01:00:58   the new version of Swift updates and frameworks, the new version of Xcode,

01:01:01   gives them some cover to not feel like they have to press, press, press to get their exciting feature

01:01:08   out the door ASAP, even if it's buggy, because the headset is just going to block out the sun

01:01:12   at WWDC. Right. And so a lot of times at WWDC, I feel like I feel some groups are pressing. They're

01:01:18   like, we really need to wow them in the keynote and they show something and we are wowed, but then

01:01:23   we realize like, Oh, this is even, isn't even in the build, the beta build at WWDC. It'll be coming

01:01:30   in the later build. And when it does come, it's buggy and unfinished and it just ends up being

01:01:34   frustrating and disappointing. And it's like, you don't need to try that hard ship what you're

01:01:39   actually ready to ship. Like, I don't want to see anything in any of the other sort of platform

01:01:43   stuff that isn't in the WWDC beta, because I feel like the headset provides them cover to be more

01:01:50   relaxed with their, uh, you know, with, with their choice of what to include and what to save for a

01:01:57   future release in the ideal world. I would have liked, you know, Apple to have the forethought to

01:02:02   say, Hey, uh, you know, back in 2022, Hey, WWDC 2023, we're going to ship the headset.

01:02:09   So everybody else, when you're planning your new releases for the new versions of all the different

01:02:13   OSs, everybody takes a snow leopard, right? That didn't happen. Like that's that they don't have

01:02:18   that kind of coordination. They can't tell the future that far in advance. It's foolhardy to try

01:02:22   to make plans like that. I do think it would be wise for them to give each platform a snow leopard

01:02:27   once in a while, we've talked a lot about macOS not being annual if they could get the bugs out of

01:02:32   it, but it's just too big of a company to be that coordinated and making plans that far in advance

01:02:39   about software releases and releases and headset. Most of, you know, part of the reason you can't

01:02:44   make that plan is that all the other groups aren't even probably disclosed on the headset if they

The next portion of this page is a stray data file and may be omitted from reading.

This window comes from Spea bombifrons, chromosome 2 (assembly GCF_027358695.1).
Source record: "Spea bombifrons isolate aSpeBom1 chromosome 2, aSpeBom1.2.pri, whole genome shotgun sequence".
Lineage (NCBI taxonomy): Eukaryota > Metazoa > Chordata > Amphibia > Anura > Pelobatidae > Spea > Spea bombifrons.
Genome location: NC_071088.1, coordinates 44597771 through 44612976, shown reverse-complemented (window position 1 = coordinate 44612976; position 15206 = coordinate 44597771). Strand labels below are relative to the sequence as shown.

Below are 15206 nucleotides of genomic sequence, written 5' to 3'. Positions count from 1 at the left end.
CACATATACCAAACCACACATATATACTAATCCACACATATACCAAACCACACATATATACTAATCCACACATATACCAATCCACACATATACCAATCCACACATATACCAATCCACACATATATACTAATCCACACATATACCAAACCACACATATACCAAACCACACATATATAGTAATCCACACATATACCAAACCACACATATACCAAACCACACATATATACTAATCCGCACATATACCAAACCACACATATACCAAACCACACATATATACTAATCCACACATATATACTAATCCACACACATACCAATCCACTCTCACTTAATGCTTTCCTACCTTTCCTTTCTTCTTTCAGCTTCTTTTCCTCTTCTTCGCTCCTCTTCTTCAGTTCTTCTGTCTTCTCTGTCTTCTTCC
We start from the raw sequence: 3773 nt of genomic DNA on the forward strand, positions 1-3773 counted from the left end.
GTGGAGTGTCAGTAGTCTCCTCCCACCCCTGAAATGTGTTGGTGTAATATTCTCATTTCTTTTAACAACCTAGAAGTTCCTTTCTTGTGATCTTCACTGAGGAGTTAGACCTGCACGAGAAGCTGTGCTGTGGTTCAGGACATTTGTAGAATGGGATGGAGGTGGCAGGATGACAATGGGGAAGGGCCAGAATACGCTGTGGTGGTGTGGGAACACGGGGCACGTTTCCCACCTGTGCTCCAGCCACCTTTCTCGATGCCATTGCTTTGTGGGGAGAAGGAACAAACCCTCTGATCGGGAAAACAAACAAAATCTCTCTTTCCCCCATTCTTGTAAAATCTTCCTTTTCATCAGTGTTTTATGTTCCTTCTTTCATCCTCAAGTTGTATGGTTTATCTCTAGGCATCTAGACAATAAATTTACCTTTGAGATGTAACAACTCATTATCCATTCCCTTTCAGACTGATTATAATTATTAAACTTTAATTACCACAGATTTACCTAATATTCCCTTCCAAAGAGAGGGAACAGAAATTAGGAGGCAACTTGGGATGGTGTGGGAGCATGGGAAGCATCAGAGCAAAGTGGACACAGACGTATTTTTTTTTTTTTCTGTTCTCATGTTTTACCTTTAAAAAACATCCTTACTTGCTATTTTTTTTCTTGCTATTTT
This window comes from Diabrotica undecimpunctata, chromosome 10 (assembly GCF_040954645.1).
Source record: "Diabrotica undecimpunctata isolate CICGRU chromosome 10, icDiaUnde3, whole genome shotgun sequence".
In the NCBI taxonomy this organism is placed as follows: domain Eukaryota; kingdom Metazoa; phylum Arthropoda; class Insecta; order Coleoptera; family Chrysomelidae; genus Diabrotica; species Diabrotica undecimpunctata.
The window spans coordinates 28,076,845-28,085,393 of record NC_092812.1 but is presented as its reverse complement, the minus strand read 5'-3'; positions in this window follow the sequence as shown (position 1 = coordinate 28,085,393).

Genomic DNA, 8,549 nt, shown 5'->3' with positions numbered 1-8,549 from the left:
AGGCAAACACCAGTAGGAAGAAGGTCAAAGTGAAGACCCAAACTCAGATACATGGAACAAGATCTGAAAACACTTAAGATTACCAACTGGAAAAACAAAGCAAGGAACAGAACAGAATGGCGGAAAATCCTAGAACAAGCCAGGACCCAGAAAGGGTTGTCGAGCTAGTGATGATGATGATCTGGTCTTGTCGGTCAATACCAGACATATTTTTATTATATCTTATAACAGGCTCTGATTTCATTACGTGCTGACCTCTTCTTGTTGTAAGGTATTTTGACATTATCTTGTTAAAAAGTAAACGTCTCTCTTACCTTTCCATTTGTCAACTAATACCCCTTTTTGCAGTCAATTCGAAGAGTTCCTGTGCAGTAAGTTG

01:02:47   don't have to be, uh, or subsets of them are because only some people who work on tvOS now

01:02:52   have to know about the headset, not all the people. And certainly the people who work on tvOS hardware

01:02:56   probably don't need to know about anyway, it's very compartmentalized to the detriment of Apple

01:03:01   internally. I feel like sometimes, and this is kind of one of those cases that we just assume

01:03:05   that despite the fact that if the headset does launch a WWDC, it will provide cover for lots of

01:03:11   other OSs. The only thing that helps them with is what I just described, which is okay. Now,

01:03:17   maybe they don't have to press, maybe the higher levels of the org chart can cannot press to have

01:03:22   the Xcode team, you know, push out some feature of Xcode that is buggy and going to cause the

01:03:27   app to crash all the time. They'll say, we'll just save that to next year. It's fine that you

01:03:31   don't have it. And they won't know that's because the headset is coming, but only like the people

01:03:35   seven levels off the org chart who are disclosed in the headset do know that. And they let those

01:03:39   things travel downhill. This, I know this sounds Byzantine and complicated, but honestly, this is

01:03:44   the way it works in big companies, especially ones like Apple that have everything compartmentalized.

01:03:48   This is whole, that's why reading the tea leaves is a thing. That's whole kind of game of telephone

01:03:53   of like what gets prioritized, what gets given money and why by people who at various points in

01:03:59   the chain don't know, have all the information available. They just know what the people above

01:04:02   them tell them and what the people below them send back and feedback, but they don't, nobody